The Pittsburgh Steelers have parted ways with a number of aging talents that epitomized success in the community during the height of their careers. While their on-field assets may have diminished over the years, however, one should not underestimate the ripple effect that their departures could have within the locker room.
While the concepts of camaraderie and leadership may be somewhat elusive when it comes to the team chemistry of a sports team, there is no doubt some truth to the idea that these qualities help build a winning team, especially when it comes to a game as interconnected with one another as is football.
The last several offseasons have seen some quality championship characters exit stage right, and their vacant lockers no doubt diminished the overall character of the room as a whole. Just recently, the team saw both Ike Taylor and Troy Polamalu retire, even if their departures were already in the plans for this spring.
The question now becomes identifying who the new locker room leaders are, both now and in the future. I believe we do have some immediate answers, with a few waiting to be developed in the coming years, so let’s get to know some of these men who are leading the locker room these days for the Steelers.
With as much turnover that the defensive side of the ball has experienced over the past couple of seasons, it’s very possible that Steelers cornerback William Gay ends up being the oldest and most veteran starter on the defense, pending the outcome of the outside linebacker competition and what James Harrison’s role ends up being.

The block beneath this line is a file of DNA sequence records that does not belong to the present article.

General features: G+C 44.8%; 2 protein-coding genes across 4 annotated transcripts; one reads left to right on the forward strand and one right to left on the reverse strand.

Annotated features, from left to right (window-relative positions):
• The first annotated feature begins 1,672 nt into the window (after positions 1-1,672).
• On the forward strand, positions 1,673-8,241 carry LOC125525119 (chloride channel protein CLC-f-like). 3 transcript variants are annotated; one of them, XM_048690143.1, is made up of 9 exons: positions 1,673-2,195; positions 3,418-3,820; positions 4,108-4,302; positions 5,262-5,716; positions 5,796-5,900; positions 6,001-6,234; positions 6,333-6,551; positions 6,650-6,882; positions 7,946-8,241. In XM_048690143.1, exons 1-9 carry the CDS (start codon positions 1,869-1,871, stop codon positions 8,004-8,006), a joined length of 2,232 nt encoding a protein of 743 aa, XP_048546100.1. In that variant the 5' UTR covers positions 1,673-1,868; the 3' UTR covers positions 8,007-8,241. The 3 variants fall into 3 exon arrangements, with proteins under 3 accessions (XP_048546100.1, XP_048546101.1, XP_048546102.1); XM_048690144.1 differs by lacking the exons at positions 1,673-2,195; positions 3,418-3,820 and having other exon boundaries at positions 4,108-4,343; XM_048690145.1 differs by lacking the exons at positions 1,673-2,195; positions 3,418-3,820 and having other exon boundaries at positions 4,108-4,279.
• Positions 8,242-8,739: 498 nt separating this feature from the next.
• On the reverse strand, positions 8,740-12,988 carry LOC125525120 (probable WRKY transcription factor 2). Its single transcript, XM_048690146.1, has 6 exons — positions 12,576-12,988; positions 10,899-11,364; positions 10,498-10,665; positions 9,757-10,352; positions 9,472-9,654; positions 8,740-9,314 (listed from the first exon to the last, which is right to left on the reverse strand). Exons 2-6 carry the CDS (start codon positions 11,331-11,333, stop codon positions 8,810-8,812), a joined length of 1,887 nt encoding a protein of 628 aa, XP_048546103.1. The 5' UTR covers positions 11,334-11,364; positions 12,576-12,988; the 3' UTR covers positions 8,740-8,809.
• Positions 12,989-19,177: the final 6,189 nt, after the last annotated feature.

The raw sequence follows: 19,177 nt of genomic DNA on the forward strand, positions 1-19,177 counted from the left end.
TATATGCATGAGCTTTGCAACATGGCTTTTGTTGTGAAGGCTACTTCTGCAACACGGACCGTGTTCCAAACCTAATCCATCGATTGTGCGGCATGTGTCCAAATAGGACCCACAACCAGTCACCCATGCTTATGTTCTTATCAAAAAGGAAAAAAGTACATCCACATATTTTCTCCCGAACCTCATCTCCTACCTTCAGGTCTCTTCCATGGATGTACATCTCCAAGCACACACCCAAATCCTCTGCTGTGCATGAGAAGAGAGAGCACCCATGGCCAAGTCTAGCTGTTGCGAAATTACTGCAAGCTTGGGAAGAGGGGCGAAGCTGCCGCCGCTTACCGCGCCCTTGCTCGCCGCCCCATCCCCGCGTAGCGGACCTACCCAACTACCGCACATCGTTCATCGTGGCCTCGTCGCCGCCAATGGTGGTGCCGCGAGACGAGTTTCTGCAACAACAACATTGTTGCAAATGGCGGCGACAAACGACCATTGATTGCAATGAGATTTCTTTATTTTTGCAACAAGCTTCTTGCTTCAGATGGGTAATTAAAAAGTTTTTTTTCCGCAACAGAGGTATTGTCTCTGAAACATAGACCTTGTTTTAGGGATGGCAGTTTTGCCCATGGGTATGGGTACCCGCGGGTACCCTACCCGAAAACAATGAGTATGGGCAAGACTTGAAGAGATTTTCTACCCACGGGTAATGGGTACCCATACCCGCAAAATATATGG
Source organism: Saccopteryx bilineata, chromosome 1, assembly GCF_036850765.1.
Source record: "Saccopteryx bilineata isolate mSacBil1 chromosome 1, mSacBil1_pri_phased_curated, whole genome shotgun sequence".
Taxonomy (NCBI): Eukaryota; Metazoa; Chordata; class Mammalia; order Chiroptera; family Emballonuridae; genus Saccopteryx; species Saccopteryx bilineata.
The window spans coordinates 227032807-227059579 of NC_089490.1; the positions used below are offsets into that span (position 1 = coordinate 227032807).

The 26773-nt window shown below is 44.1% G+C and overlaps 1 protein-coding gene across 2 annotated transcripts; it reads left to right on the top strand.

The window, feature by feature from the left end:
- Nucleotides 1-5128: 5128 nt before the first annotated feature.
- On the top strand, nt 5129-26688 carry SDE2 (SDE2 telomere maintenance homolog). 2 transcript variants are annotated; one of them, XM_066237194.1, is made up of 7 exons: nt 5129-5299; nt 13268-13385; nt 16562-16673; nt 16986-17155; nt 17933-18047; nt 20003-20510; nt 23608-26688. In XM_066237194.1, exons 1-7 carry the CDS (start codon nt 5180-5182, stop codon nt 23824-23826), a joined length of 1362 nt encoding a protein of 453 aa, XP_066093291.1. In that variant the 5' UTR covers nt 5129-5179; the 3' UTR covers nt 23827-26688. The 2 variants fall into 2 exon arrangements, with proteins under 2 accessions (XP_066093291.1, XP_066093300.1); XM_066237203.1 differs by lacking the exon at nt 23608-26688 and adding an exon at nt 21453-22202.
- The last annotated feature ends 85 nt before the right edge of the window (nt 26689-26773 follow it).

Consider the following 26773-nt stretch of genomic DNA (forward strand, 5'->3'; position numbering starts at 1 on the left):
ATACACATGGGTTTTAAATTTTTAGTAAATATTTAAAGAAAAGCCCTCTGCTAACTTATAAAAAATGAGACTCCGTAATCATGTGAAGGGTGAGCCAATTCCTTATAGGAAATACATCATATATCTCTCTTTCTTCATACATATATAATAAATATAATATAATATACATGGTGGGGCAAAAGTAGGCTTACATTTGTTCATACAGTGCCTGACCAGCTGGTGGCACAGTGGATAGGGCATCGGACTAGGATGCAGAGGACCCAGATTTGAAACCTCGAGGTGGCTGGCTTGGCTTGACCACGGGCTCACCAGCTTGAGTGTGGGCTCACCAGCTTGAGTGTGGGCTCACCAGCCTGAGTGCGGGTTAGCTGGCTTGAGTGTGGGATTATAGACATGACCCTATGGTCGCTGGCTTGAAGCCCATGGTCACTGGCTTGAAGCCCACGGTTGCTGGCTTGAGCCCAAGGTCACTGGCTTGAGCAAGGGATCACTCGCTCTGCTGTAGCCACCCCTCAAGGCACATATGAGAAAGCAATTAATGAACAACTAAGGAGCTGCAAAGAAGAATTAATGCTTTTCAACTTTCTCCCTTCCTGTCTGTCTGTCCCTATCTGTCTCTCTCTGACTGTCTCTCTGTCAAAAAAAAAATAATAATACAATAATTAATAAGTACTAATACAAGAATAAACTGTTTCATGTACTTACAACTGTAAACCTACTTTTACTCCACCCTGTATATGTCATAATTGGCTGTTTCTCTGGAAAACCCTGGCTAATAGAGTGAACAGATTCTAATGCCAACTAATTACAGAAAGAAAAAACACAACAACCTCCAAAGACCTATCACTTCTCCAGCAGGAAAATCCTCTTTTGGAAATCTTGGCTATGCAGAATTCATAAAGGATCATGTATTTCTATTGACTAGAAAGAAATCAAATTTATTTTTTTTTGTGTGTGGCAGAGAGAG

Gay is, in fact, one of only three players on the defensive side of the ball who are 30 years old or older, with Harrison being the oldest at 36 and Will Allen behind him at 32. Only Gay is seemingly guaranteed a full-time starting role, however.
The ninth-year veteran has never missed a game in his career, and has 76 starts under his belt, with a great deal more time logged in the slot as a key contributor. Of his nine career interceptions, eight have come over the past four seasons, with four returned for touchdowns over the last two years—three last year alone.
The fact that he spent a year in Arizona may seem like a bit of a contradiction to the following claim, but there doesn’t appear to be a more team-oriented person on the roster than Gay. He has filled just about every role in the secondary over the years without question and has been both available and accountable.
In his second season, in 2008, he was forced into the starting lineup due to injury, and he helped the defense hold things down en route to a Super Bowl. While he struggled attempting to become a full-time starter a year later, he spent a year transitioning between slot and starter in 2010, regaining his bearings, and has been primarily a starter since.
But he has also been a valuable contributor on special teams, and has even played safety at times. He knows the defense as well as anybody, and gives as much of himself to the team and to his teammates as anybody else on the roster.
With as much as the defense has experienced turnover in the past few years, his leadership will be more valuable than ever. This year, he will be looked at as a full-time starter, which hasn’t been the case, so it’s time for him to take hold of that responsibility as the elder statesman of the secondary.